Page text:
Let me go meta
here for a bit to discuss off-topic blog postings (of which this is one!
). As Stephen O'Grady puts it, "Does personal material belong in a work blog?
" Fellow dW blogger Bob Sutor has divided his work into three blogs
: public, internal, and personal. I've been wrestling with the same concerns. Now, I don't want to get off on a rant here, but...
First, there are some things I don't blog about because they're currently confidential information that IBM hasn't chosen to make public yet. That's what an internal blog is for.
Second, there's personal material that doesn't have much to do with work. That would be me discussing my hobbies and other parts of my fascinating social life. That's what a personal blog is for.
The third option, obviously, is the professional blog, where you discuss public information pertaining to a professional topic publicly. My blog that you're reading now is a professional blog about J2EE development. Other examples are political blogs, news blogs--commercial sources of information.
So the three-blog approach that Bob uses makes sense. But I think there are still issues around what belongs on a professional blog. There are some broad guidelines, like don't make your employer look bad. But then there's a range of what I consider being on-topic vs. off-topic. I find that my blog postings fall into one of there categories:
- original content -- Postings with new information that isn't available elsewhere, or new summaries or analysis of previously existing information.
- references -- Links to existing content that don't add much to the content, but make the reader aware of the content and where to find it, and enough information about the content for the reader to decide whether to pursue it.
- tangential discussions -- Commentary about topics that are not the purpose of the blog but that are interesting to the blogger and hopefully interesting to the readers.
Original content tends to be on-topic. References are usually on-topic too, but not as valuable as original content because the referenced material would still be available and discoverable whether or not the blogger pointed it out. Many blogs do little more than simply point to other material, and many of those are more news sites than blogs (or are, indeed, news sites, with all the personal flavor of a TV newscaster). References are still of value, though, helping readers find material of value that the might otherwise not know about. Tangential discussions are the least valuable, but sometimes the most interesting. They're usually quite off-topic, but fun.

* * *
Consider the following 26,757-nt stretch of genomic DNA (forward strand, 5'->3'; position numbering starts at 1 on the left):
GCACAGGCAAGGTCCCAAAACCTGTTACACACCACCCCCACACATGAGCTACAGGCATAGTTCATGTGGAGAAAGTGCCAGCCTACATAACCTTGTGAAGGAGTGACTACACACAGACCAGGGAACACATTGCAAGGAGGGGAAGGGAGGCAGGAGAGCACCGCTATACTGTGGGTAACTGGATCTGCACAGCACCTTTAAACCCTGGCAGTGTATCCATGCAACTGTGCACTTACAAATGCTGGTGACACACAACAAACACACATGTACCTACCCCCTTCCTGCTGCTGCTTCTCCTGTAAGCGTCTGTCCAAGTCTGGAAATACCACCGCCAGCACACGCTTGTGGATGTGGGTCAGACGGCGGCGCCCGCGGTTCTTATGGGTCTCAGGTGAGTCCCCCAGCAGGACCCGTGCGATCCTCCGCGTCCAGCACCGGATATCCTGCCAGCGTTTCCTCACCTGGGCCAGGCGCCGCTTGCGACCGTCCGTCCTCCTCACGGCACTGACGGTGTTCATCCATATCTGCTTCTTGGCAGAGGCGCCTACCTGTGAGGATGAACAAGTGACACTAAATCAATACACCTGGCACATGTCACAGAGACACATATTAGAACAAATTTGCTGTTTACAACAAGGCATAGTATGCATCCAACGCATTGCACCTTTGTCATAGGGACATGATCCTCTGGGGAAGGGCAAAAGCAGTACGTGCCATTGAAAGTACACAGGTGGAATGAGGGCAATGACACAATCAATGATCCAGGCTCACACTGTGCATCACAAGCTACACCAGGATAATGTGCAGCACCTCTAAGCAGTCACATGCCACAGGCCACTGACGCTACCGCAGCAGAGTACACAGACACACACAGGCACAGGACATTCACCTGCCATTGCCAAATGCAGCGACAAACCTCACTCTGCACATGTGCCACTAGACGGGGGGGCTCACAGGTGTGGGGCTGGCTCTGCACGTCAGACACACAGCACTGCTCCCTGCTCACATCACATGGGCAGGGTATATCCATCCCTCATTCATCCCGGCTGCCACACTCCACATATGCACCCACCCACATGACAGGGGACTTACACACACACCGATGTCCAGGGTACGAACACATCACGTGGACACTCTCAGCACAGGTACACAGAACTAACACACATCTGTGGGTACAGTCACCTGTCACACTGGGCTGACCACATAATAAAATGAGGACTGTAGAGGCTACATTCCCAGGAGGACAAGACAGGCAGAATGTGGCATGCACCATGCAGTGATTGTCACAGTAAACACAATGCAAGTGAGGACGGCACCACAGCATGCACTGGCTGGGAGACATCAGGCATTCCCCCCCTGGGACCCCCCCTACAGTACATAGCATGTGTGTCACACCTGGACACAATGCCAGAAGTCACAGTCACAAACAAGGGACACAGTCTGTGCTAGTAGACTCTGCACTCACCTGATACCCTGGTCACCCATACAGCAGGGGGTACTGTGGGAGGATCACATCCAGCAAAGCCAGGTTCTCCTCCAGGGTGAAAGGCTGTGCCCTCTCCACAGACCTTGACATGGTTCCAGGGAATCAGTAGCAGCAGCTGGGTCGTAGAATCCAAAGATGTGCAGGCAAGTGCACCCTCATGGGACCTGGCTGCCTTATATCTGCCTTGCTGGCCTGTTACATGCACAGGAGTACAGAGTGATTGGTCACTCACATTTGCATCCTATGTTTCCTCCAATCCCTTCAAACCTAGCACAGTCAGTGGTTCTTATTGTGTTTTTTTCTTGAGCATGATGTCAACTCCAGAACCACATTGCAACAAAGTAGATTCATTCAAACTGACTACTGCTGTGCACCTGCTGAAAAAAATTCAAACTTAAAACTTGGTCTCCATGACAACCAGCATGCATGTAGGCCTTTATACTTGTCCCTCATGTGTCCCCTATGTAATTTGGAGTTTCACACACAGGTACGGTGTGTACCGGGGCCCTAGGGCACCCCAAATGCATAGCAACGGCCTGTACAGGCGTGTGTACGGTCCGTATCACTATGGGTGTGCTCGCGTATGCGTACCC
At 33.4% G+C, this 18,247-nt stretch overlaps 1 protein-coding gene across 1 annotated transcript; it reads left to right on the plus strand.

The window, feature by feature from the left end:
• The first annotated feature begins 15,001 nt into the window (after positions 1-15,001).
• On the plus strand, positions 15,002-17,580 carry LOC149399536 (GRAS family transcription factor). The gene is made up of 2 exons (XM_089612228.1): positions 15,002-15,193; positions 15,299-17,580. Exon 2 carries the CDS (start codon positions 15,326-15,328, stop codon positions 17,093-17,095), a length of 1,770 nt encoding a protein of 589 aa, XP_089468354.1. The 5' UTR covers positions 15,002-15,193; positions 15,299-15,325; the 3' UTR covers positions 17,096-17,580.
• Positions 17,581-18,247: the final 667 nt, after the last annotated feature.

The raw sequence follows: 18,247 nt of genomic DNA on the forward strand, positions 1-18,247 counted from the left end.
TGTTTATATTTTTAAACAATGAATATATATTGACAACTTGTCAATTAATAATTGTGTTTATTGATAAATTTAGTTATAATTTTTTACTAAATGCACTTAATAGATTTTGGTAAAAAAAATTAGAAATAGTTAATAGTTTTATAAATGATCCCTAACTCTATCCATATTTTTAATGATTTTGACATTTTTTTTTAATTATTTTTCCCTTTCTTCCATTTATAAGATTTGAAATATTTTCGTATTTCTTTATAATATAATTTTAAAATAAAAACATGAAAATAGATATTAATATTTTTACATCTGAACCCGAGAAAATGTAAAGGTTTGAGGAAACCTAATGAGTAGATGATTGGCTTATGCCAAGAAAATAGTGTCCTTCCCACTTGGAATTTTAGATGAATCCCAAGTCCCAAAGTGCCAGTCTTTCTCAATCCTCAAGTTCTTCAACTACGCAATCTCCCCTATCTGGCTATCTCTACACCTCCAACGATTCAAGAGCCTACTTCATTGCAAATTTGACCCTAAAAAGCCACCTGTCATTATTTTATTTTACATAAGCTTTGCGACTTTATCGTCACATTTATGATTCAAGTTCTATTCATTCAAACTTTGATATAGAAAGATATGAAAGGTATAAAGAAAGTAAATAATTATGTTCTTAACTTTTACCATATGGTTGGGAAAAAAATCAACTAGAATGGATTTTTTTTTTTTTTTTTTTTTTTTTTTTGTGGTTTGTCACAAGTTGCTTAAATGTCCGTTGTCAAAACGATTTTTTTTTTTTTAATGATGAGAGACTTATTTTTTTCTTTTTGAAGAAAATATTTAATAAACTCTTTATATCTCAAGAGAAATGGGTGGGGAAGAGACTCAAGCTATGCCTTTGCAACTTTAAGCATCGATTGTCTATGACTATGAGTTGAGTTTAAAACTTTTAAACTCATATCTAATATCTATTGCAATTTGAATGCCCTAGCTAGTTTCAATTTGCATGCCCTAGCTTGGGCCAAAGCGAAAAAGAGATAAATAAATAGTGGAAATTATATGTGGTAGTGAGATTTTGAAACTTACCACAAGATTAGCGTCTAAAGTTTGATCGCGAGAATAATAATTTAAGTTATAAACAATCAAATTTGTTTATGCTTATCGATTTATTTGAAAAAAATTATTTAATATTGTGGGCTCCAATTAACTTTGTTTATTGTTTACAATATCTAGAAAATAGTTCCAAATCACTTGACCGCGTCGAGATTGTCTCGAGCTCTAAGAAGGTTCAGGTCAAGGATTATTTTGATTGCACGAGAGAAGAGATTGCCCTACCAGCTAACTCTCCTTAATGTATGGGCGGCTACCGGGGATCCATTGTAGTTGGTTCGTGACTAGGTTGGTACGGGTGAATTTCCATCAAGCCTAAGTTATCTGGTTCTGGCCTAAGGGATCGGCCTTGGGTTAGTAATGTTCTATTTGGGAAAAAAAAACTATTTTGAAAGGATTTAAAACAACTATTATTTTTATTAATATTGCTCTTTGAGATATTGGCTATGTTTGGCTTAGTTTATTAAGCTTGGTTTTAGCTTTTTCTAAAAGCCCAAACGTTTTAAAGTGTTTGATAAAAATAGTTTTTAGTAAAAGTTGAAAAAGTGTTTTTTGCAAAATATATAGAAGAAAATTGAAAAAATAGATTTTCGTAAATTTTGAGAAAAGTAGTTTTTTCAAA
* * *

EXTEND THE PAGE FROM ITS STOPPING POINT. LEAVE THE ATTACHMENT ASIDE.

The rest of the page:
For tangential discussions, I think the important consideration is not so much that the blogger thinks the tangent is interesting, but that they think it will be interesting to their readers. When I go onto a tangent (graphing statistics, swarming downloads, Simpsons quotes), I try to ask myself, "Will the J2EE developers who hopefully are reading my blog find this interesting? Or, is there something about this that makes it interesting to J2EE developers?" For example, I've done a couple of entries on happiness. Why? Not for the J2EE content! But I find this topic interesting and useful, which is why I read up on it. I blog about it because I find a lot of J2EE developers, and technical/engineering people in general, often struggle with being unhappy even though we generally have a lot to be happy about. So I would say that discussions of happiness are in many ways as important for this readership as discussions about J2EE (although a topic I myself have much less expertise about). After all, wouldn't you rather be a happy coder and work with happy coders?
So I have and continue to wrestle with the mix of material on this blog. Obviously original content is good, but there's only so much of it that I can produce, in terms of inspiration and in terms of time to document it. References are frankly a lot easier to blog and hopefully still valuable. Tangents add color and keep things interesting, if not for the readers than at least for me (so that I'm motivated to continue doing original content and references!).
I often wonder what readers want. What little surveying I've been able to do, they like the original content and want more. But that's hard to do. Given that the amount of original content is fixed (bounded by inspiration, time and commitments, confidentiality, etc.), what other options are there? Is it better for a blog to just have original content, even though that's less material total? Or better to have more material, references and tangents in addition to original content, because that stuff is valuable too? I think all of us bloggers are trying to figure that out.